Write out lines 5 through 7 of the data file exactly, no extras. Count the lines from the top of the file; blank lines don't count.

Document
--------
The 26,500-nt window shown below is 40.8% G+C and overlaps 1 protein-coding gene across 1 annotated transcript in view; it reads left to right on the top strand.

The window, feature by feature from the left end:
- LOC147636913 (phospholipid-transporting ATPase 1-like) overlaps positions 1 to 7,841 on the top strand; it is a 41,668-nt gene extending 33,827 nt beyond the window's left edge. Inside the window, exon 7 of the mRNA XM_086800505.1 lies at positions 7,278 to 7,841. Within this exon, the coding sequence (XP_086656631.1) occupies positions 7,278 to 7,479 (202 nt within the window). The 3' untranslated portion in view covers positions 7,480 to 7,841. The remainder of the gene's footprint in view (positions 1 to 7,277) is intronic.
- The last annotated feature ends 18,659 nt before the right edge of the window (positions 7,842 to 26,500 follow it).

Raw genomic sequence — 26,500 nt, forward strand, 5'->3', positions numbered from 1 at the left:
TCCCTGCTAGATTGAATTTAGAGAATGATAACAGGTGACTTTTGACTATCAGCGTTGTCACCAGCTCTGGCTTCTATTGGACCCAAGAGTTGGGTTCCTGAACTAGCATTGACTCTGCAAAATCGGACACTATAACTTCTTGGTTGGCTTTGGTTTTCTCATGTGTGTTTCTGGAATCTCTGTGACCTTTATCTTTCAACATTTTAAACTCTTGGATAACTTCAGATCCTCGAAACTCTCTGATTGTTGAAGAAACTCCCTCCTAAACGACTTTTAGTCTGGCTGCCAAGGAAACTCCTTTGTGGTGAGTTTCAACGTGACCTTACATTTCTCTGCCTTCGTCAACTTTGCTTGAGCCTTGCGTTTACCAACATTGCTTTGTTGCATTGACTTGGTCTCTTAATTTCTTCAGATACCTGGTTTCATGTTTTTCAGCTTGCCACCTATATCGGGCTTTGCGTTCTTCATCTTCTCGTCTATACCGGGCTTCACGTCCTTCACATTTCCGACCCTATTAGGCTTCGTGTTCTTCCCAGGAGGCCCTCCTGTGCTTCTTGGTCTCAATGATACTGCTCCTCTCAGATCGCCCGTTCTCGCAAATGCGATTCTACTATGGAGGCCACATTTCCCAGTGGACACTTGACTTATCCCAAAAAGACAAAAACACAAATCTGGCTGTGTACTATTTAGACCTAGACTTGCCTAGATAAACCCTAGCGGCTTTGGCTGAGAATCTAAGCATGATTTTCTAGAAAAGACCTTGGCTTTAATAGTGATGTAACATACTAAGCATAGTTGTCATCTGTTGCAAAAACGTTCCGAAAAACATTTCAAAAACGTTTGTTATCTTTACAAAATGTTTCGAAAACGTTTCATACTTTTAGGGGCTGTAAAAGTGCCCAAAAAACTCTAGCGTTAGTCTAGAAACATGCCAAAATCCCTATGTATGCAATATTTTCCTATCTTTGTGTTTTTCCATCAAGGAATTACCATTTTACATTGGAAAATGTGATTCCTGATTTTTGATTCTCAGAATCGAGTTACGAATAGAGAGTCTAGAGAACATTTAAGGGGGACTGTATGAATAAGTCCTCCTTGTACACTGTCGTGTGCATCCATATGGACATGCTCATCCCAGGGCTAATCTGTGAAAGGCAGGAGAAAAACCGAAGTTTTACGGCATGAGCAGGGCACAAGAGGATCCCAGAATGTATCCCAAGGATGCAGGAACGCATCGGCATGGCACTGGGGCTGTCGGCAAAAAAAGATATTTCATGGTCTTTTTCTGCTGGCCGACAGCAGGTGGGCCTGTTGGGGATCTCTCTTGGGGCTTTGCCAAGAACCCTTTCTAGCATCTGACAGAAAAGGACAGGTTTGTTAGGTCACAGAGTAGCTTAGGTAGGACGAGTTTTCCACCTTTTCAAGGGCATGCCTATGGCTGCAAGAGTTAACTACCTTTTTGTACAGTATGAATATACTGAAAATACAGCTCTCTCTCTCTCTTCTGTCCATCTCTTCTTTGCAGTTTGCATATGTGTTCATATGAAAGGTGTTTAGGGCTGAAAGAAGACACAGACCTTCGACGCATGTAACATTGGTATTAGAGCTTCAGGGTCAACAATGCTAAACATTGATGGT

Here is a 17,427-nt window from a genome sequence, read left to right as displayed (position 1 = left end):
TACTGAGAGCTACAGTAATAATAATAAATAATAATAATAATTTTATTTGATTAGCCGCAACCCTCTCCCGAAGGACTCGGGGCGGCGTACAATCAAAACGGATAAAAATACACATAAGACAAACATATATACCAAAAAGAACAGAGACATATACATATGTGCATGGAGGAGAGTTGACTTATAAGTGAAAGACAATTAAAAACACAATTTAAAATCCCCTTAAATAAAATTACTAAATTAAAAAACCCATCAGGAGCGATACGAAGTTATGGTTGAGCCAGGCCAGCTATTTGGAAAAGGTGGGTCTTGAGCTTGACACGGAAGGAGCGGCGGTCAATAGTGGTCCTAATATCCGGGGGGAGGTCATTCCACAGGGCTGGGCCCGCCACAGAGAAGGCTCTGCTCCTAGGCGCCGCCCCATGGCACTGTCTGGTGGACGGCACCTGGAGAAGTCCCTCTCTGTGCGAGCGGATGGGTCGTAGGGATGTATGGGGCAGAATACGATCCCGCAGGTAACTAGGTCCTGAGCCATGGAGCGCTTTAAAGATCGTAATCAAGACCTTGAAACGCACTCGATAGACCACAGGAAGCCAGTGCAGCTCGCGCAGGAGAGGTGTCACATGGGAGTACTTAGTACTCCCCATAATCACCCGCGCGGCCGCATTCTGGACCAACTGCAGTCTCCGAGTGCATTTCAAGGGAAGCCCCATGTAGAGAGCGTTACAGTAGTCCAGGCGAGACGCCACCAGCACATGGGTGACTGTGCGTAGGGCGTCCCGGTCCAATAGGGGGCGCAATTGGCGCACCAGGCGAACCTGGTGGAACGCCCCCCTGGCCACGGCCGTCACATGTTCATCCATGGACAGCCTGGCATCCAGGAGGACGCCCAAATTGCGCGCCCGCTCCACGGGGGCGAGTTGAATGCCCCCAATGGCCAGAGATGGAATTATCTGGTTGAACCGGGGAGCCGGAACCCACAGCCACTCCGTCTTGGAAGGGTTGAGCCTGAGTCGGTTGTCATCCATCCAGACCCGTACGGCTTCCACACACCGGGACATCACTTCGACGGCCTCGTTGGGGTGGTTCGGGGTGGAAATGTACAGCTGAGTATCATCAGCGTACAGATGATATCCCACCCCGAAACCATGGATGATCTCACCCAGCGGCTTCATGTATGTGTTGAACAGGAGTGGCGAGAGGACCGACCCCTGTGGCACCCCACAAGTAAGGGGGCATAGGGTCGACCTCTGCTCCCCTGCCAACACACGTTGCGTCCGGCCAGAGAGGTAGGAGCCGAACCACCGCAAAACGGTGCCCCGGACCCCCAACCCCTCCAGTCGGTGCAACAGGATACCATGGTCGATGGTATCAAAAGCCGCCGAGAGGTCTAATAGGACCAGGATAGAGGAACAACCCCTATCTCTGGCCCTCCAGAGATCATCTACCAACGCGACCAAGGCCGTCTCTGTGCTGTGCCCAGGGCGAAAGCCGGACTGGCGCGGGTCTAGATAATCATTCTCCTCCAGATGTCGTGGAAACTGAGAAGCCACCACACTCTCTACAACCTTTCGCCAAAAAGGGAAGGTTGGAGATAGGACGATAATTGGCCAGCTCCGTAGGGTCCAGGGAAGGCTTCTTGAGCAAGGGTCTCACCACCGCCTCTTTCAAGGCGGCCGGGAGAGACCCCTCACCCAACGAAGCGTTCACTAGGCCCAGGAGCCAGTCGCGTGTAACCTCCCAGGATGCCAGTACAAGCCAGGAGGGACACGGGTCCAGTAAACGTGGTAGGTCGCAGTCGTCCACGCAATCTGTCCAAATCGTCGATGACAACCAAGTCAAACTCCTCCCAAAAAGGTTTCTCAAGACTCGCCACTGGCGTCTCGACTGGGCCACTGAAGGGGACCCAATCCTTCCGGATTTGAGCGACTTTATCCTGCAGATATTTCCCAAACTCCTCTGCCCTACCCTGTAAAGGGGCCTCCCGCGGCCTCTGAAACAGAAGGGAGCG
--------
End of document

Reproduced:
Raw genomic sequence — 26,500 nt, forward strand, 5'->3', positions numbered from 1 at the left:
TCCCTGCTAGATTGAATTTAGAGAATGATAACAGGTGACTTTTGACTATCAGCGTTGTCACCAGCTCTGGCTTCTATTGGACCCAAGAGTTGGGTTCCTGAACTAGCATTGACTCTGCAAAATCGGACACTATAACTTCTTGGTTGGCTTTGGTTTTCTCATGTGTGTTTCTGGAATCTCTGTGACCTTTATCTTTCAACATTTTAAACTCTTGGATAACTTCAGATCCTCGAAACTCTCTGATTGTTGAAGAAACTCCCTCCTAAACGACTTTTAGTCTGGCTGCCAAGGAAACTCCTTTGTGGTGAGTTTCAACGTGACCTTACATTTCTCTGCCTTCGTCAACTTTGCTTGAGCCTTGCGTTTACCAACATTGCTTTGTTGCATTGACTTGGTCTCTTAATTTCTTCAGATACCTGGTTTCATGTTTTTCAGCTTGCCACCTATATCGGGCTTTGCGTTCTTCATCTTCTCGTCTATACCGGGCTTCACGTCCTTCACATTTCCGACCCTATTAGGCTTCGTGTTCTTCCCAGGAGGCCCTCCTGTGCTTCTTGGTCTCAATGATACTGCTCCTCTCAGATCGCCCGTTCTCGCAAATGCGATTCTACTATGGAGGCCACATTTCCCAGTGGACACTTGACTTATCCCAAAAAGACAAAAACACAAATCTGGCTGTGTACTATTTAGACCTAGACTTGCCTAGATAAACCCTAGCGGCTTTGGCTGAGAATCTAAGCATGATTTTCTAGAAAAGACCTTGGCTTTAATAGTGATGTAACATACTAAGCATAGTTGTCATCTGTTGCAAAAACGTTCCGAAAAACATTTCAAAAACGTTTGTTATCTTTACAAAATGTTTCGAAAACGTTTCATACTTTTAGGGGCTGTAAAAGTGCCCAAAAAACTCTAGCGTTAGTCTAGAAACATGCCAAAATCCCTATGTATGCAATATTTTCCTATCTTTGTGTTTTTCCATCAAGGAATTACCATTTTACATTGGAAAATGTGATTCCTGATTTTTGATTCTCAGAATCGAGTTACGAATAGAGAGTCTAGAGAACATTTAAGGGGGACTGTATGAATAAGTCCTCCTTGTACACTGTCGTGTGCATCCATATGGACATGCTCATCCCAGGGCTAATCTGTGAAAGGCAGGAGAAAAACCGAAGTTTTACGGCATGAGCAGGGCACAAGAGGATCCCAGAATGTATCCCAAGGATGCAGGAACGCATCGGCATGGCACTGGGGCTGTCGGCAAAAAAAGATATTTCATGGTCTTTTTCTGCTGGCCGACAGCAGGTGGGCCTGTTGGGGATCTCTCTTGGGGCTTTGCCAAGAACCCTTTCTAGCATCTGACAGAAAAGGACAGGTTTGTTAGGTCACAGAGTAGCTTAGGTAGGACGAGTTTTCCACCTTTTCAAGGGCATGCCTATGGCTGCAAGAGTTAACTACCTTTTTGTACAGTATGAATATACTGAAAATACAGCTCTCTCTCTCTCTTCTGTCCATCTCTTCTTTGCAGTTTGCATATGTGTTCATATGAAAGGTGTTTAGGGCTGAAAGAAGACACAGACCTTCGACGCATGTAACATTGGTATTAGAGCTTCAGGGTCAACAATGCTAAACATTGATGGT

Here is a 17,427-nt window from a genome sequence, read left to right as displayed (position 1 = left end):